Sean (Robin Williams) [sitting on a bench in in front of a pond in park]: Thought about what you said to me the other day, about my painting. Stayed up half the night thinking about it. Something occurred to me… fell into a deep peaceful sleep, and haven’t thought about you since. Do you know what occurred to me?Will (Matt Damon): No.Sean (Williams): You’re just a kid, you don’t have the faintest idea what you’re talkin’ about.Will (Damon): Why thank you.Sean (Williams): It’s all right. You’ve never been out of Boston.Will (Damon): Nope.Sean (Williams): So if I asked you about art, you’d probably give me the skinny on every art book ever written. Michelangelo, you know a lot about him. Life’s work, political aspirations, him and the pope, sexual orientations, the whole works, right? But I’ll bet you can’t tell me what it smells like in the Sistine Chapel. You’ve never actually stood there and looked up at that beautiful ceiling; seen that. If I ask you about women, you’d probably give me a syllabus about your personal favorites. You may have even been laid a few times. But you can’t tell me what it feels like to wake up next to a woman and feel truly happy. You’re a tough kid. And I’d ask you about war, you’d probably throw Shakespeare at me, right, “once more unto the breach dear friends.” But you’ve never been near one. You’ve never held your best friend’s head in your lap, watch him gasp his last breath looking to you for help. I’d ask you about love, you’d probably quote me a sonnet. But you’ve never looked at a woman and been totally vulnerable. Known someone that could level you with her eyes, feeling like God put an angel on earth just for you. Who could rescue you from the depths of hell. And you wouldn’t know what it’s like to be her angel, to have that love for her, be there forever, through anything, through cancer. And you wouldn’t know about sleeping sitting up in the hospital room for two months, holding her hand, because the doctors could see in your eyes, that the terms “visiting hours” don’t apply to you. You don’t know about real loss, ’cause it only occurs when you’ve loved something more than you love yourself. And I doubt you’ve ever dared to love anybody that much. And look at you… I don’t see an intelligent, confident man… I see a cocky, scared s–tless kid. But you’re a genius Will. No one denies that. No one could possibly understand the depths of you. But you presume to know everything about me because you saw a painting of mine, and you ripped my f–king life apart. You’re an orphan right?[Will nods]Sean (Williams): You think I know the first thing about how hard your life has been, how you feel, who you are, because I read Oliver Twist? Does that encapsulate you? Personally… I don’t give a s–t about all that, because you know what, I can’t learn anything from you, I can’t read in some f–king book. Unless you want to talk about you, who you are. Then I’m fascinated. I’m in. But you don’t want to do that do you sport? You’re terrified of what you might say. Your move, chief.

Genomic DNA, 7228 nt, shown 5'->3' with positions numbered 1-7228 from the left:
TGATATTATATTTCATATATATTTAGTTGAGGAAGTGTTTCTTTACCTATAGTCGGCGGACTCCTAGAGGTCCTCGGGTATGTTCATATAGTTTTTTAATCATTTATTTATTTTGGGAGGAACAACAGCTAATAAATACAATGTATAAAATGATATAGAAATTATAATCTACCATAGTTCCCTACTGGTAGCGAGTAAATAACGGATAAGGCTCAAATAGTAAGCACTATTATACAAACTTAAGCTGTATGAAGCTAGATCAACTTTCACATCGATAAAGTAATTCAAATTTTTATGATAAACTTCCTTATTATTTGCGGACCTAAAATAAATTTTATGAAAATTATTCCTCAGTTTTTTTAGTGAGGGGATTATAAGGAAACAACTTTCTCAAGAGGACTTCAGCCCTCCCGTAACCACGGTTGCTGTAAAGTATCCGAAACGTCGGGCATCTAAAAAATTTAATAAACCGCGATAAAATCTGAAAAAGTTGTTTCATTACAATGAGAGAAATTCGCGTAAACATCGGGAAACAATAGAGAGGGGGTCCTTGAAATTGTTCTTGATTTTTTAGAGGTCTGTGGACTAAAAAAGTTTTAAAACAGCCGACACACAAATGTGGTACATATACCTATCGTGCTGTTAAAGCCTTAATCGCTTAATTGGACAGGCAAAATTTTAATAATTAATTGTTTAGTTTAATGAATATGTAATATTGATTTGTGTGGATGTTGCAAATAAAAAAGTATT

For the human experience to truly be human, Damon has to allow his genius to be tempered by the sage of experience. The logician must make room for the poet, reason must ally with faith, rationality must entertain mystery, Einstein must walk beside Shakespeare.


Perhaps, just a little more often, we should set down our phones and pick up a book, we should turn off our television and tune into the world around us, and we should relish our reason and revel in our mysteries.

Oh, it’s easier said than done. To be sure.

But it’s worth it.